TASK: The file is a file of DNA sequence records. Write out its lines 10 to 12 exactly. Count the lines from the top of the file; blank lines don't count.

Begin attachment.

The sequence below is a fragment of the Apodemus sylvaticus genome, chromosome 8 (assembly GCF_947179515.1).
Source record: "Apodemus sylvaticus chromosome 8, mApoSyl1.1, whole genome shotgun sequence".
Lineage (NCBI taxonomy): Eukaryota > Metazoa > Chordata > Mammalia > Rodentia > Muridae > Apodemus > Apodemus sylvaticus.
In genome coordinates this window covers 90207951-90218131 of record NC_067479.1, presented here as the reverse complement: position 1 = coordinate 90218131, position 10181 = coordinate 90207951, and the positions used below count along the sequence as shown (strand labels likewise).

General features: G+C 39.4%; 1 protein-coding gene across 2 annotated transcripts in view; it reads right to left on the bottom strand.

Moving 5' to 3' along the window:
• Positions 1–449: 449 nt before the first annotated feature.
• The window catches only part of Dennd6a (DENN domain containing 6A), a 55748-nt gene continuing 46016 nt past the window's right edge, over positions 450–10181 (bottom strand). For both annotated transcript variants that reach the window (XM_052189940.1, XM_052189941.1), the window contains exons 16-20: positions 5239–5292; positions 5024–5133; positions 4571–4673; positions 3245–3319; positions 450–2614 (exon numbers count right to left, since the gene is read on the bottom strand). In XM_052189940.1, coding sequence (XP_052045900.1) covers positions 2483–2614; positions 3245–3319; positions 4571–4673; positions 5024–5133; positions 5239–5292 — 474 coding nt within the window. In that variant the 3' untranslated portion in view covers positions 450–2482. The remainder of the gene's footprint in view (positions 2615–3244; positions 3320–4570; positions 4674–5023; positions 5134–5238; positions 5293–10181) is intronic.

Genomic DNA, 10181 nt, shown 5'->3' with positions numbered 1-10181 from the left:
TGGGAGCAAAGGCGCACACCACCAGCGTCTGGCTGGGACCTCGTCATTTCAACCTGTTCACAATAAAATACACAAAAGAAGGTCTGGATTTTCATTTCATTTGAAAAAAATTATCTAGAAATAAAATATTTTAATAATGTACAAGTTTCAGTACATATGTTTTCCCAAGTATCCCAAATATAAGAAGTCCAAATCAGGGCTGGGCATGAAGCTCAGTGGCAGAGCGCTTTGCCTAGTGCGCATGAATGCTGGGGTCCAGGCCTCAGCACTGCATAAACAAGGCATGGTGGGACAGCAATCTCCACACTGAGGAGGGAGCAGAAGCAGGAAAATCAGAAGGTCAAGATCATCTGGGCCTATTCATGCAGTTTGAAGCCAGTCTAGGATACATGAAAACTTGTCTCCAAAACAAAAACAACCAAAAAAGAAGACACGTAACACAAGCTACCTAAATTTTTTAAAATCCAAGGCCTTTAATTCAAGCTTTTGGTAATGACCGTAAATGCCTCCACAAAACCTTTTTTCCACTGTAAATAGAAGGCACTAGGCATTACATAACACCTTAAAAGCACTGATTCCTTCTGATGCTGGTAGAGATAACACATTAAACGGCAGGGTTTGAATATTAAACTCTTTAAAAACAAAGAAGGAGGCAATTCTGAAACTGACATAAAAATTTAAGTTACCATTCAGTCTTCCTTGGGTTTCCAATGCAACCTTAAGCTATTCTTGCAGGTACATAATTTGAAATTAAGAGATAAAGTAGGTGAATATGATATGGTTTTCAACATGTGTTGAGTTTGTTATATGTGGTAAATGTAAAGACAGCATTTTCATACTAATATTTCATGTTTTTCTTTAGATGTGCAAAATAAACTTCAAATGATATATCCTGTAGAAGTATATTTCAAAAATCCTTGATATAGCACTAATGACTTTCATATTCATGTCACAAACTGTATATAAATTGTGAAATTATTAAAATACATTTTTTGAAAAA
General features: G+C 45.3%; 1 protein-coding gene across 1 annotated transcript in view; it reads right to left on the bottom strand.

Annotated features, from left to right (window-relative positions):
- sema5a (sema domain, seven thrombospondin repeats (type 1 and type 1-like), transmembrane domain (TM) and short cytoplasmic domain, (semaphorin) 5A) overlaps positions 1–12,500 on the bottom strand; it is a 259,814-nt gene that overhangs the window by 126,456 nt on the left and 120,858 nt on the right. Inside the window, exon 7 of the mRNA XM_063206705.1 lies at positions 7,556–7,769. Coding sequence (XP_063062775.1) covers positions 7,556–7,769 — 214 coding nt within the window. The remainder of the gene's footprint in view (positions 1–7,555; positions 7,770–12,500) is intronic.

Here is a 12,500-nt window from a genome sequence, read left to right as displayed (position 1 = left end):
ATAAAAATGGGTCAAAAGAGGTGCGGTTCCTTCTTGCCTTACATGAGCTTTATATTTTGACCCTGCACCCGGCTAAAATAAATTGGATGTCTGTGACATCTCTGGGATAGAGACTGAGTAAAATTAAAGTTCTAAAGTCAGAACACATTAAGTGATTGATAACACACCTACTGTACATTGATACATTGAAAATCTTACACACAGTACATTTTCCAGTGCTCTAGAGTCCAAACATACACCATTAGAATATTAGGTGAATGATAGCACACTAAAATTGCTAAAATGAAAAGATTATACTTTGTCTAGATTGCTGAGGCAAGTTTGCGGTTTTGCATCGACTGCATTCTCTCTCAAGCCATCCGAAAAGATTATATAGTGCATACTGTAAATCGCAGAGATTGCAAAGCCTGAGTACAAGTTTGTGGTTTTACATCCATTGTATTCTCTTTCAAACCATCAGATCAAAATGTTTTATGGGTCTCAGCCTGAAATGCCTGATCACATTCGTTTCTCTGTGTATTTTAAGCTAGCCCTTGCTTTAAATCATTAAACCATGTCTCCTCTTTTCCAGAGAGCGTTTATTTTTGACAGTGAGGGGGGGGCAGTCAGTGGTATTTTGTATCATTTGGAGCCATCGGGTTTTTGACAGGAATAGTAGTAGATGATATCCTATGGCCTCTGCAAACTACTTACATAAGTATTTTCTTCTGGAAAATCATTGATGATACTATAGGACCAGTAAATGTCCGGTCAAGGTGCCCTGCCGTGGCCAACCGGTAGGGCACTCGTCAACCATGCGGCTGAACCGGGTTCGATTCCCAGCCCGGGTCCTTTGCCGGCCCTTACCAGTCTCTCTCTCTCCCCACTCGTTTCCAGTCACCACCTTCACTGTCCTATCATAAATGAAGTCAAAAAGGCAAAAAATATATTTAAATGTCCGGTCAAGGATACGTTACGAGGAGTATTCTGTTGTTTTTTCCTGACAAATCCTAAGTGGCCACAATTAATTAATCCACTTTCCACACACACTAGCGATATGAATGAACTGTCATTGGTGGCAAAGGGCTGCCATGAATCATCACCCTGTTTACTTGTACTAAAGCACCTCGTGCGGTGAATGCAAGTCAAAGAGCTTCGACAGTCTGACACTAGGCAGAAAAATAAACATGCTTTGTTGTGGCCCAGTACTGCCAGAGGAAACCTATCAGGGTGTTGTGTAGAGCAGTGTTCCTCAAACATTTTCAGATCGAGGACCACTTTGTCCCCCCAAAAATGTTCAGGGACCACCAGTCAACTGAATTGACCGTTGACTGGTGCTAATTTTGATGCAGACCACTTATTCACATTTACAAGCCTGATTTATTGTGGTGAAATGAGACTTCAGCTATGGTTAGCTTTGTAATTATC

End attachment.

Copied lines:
TGGGAGCAAAGGCGCACACCACCAGCGTCTGGCTGGGACCTCGTCATTTCAACCTGTTCACAATAAAATACACAAAAGAAGGTCTGGATTTTCATTTCATTTGAAAAAAATTATCTAGAAATAAAATATTTTAATAATGTACAAGTTTCAGTACATATGTTTTCCCAAGTATCCCAAATATAAGAAGTCCAAATCAGGGCTGGGCATGAAGCTCAGTGGCAGAGCGCTTTGCCTAGTGCGCATGAATGCTGGGGTCCAGGCCTCAGCACTGCATAAACAAGGCATGGTGGGACAGCAATCTCCACACTGAGGAGGGAGCAGAAGCAGGAAAATCAGAAGGTCAAGATCATCTGGGCCTATTCATGCAGTTTGAAGCCAGTCTAGGATACATGAAAACTTGTCTCCAAAACAAAAACAACCAAAAAAGAAGACACGTAACACAAGCTACCTAAATTTTTTAAAATCCAAGGCCTTTAATTCAAGCTTTTGGTAATGACCGTAAATGCCTCCACAAAACCTTTTTTCCACTGTAAATAGAAGGCACTAGGCATTACATAACACCTTAAAAGCACTGATTCCTTCTGATGCTGGTAGAGATAACACATTAAACGGCAGGGTTTGAATATTAAACTCTTTAAAAACAAAGAAGGAGGCAATTCTGAAACTGACATAAAAATTTAAGTTACCATTCAGTCTTCCTTGGGTTTCCAATGCAACCTTAAGCTATTCTTGCAGGTACATAATTTGAAATTAAGAGATAAAGTAGGTGAATATGATATGGTTTTCAACATGTGTTGAGTTTGTTATATGTGGTAAATGTAAAGACAGCATTTTCATACTAATATTTCATGTTTTTCTTTAGATGTGCAAAATAAACTTCAAATGATATATCCTGTAGAAGTATATTTCAAAAATCCTTGATATAGCACTAATGACTTTCATATTCATGTCACAAACTGTATATAAATTGTGAAATTATTAAAATACATTTTTTGAAAAA
General features: G+C 45.3%; 1 protein-coding gene across 1 annotated transcript in view; it reads right to left on the bottom strand.

Annotated features, from left to right (window-relative positions):